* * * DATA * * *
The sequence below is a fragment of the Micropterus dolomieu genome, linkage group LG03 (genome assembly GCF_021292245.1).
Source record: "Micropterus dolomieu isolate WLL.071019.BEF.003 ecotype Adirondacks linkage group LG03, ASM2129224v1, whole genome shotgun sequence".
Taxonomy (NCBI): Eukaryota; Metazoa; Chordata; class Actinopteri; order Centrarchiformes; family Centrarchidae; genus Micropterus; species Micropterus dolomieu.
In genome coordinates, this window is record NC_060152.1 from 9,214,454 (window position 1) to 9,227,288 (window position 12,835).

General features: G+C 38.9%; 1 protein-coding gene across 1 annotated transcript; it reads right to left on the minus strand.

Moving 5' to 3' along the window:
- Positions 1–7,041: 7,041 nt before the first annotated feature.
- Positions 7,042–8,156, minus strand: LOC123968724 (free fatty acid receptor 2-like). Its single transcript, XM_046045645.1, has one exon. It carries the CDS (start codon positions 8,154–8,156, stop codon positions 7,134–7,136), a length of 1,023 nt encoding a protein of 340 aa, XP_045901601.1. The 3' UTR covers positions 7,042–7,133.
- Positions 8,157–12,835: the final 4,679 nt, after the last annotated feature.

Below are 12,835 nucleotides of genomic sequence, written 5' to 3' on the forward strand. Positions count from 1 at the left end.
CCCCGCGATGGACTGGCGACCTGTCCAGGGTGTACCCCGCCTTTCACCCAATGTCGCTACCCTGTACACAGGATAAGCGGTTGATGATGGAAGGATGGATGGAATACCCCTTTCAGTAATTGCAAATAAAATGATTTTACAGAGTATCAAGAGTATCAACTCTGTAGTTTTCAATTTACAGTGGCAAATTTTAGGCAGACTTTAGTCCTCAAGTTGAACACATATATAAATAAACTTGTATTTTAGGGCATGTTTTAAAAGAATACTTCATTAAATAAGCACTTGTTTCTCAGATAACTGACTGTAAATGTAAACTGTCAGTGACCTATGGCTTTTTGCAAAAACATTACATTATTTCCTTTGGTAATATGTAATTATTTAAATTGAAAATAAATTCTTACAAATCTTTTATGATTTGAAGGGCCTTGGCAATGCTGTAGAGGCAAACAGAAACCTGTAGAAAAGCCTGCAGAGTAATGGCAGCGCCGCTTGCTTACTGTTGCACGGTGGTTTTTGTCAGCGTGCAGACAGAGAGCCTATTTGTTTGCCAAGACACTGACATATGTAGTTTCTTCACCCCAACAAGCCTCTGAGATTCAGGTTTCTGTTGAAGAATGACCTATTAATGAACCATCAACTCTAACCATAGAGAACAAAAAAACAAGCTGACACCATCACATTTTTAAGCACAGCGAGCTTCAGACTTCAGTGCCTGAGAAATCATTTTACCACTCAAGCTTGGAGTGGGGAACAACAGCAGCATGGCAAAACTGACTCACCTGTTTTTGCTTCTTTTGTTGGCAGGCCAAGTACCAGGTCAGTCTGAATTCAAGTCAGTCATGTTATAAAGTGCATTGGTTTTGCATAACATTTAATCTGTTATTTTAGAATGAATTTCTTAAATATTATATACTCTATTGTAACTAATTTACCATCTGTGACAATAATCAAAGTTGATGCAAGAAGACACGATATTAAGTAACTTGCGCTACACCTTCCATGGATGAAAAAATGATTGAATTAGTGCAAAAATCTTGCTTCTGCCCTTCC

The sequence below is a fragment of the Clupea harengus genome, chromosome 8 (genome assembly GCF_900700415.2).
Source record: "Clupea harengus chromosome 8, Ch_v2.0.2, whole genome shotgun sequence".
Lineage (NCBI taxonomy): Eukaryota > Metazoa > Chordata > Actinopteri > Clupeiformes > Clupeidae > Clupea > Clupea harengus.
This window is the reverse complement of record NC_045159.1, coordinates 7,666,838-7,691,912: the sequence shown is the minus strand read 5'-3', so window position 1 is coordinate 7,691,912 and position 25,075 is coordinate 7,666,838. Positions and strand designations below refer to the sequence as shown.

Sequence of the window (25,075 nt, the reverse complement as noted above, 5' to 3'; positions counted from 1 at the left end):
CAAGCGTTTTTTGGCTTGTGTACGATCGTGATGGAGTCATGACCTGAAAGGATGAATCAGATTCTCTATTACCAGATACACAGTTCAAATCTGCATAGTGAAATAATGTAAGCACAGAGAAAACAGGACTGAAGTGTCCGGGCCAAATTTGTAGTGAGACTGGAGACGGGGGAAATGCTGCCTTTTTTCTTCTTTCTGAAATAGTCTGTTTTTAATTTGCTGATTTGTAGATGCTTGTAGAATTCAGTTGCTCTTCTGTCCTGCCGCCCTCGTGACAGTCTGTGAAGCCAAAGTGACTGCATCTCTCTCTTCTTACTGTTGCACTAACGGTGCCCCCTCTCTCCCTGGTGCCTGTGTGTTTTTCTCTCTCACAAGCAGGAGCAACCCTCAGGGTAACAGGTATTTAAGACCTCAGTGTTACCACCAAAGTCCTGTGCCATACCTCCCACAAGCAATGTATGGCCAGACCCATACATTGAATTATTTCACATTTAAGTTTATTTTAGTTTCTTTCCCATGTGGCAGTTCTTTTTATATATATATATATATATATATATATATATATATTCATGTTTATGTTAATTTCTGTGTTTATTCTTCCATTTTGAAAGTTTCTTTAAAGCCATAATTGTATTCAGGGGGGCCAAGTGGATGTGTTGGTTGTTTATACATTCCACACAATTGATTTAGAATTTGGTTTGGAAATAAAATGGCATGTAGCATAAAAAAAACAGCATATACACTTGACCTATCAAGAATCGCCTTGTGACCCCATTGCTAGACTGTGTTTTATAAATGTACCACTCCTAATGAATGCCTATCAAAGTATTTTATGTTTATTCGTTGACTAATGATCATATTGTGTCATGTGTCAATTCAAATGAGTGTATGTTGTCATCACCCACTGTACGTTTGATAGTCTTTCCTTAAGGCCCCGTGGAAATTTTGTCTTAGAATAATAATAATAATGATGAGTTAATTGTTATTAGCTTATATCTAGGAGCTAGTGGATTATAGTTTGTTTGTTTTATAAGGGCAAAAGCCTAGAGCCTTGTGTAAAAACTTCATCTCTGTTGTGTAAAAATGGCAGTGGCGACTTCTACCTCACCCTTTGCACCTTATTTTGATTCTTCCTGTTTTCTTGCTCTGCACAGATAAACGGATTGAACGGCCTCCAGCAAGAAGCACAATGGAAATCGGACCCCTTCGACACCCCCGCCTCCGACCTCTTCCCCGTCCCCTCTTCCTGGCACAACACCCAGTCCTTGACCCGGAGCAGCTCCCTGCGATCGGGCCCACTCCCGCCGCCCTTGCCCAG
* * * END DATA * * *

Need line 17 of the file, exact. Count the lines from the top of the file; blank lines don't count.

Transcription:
CAAGCGTTTTTTGGCTTGTGTACGATCGTGATGGAGTCATGACCTGAAAGGATGAATCAGATTCTCTATTACCAGATACACAGTTCAAATCTGCATAGTGAAATAATGTAAGCACAGAGAAAACAGGACTGAAGTGTCCGGGCCAAATTTGTAGTGAGACTGGAGACGGGGGAAATGCTGCCTTTTTTCTTCTTTCTGAAATAGTCTGTTTTTAATTTGCTGATTTGTAGATGCTTGTAGAATTCAGTTGCTCTTCTGTCCTGCCGCCCTCGTGACAGTCTGTGAAGCCAAAGTGACTGCATCTCTCTCTTCTTACTGTTGCACTAACGGTGCCCCCTCTCTCCCTGGTGCCTGTGTGTTTTTCTCTCTCACAAGCAGGAGCAACCCTCAGGGTAACAGGTATTTAAGACCTCAGTGTTACCACCAAAGTCCTGTGCCATACCTCCCACAAGCAATGTATGGCCAGACCCATACATTGAATTATTTCACATTTAAGTTTATTTTAGTTTCTTTCCCATGTGGCAGTTCTTTTTATATATATATATATATATATATATATATATATATTCATGTTTATGTTAATTTCTGTGTTTATTCTTCCATTTTGAAAGTTTCTTTAAAGCCATAATTGTATTCAGGGGGGCCAAGTGGATGTGTTGGTTGTTTATACATTCCACACAATTGATTTAGAATTTGGTTTGGAAATAAAATGGCATGTAGCATAAAAAAAACAGCATATACACTTGACCTATCAAGAATCGCCTTGTGACCCCATTGCTAGACTGTGTTTTATAAATGTACCACTCCTAATGAATGCCTATCAAAGTATTTTATGTTTATTCGTTGACTAATGATCATATTGTGTCATGTGTCAATTCAAATGAGTGTATGTTGTCATCACCCACTGTACGTTTGATAGTCTTTCCTTAAGGCCCCGTGGAAATTTTGTCTTAGAATAATAATAATAATGATGAGTTAATTGTTATTAGCTTATATCTAGGAGCTAGTGGATTATAGTTTGTTTGTTTTATAAGGGCAAAAGCCTAGAGCCTTGTGTAAAAACTTCATCTCTGTTGTGTAAAAATGGCAGTGGCGACTTCTACCTCACCCTTTGCACCTTATTTTGATTCTTCCTGTTTTCTTGCTCTGCACAGATAAACGGATTGAACGGCCTCCAGCAAGAAGCACAATGGAAATCGGACCCCTTCGACACCCCCGCCTCCGACCTCTTCCCCGTCCCCTCTTCCTGGCACAACACCCAGTCCTTGACCCGGAGCAGCTCCCTGCGATCGGGCCCACTCCCGCCGCCCTTGCCCAG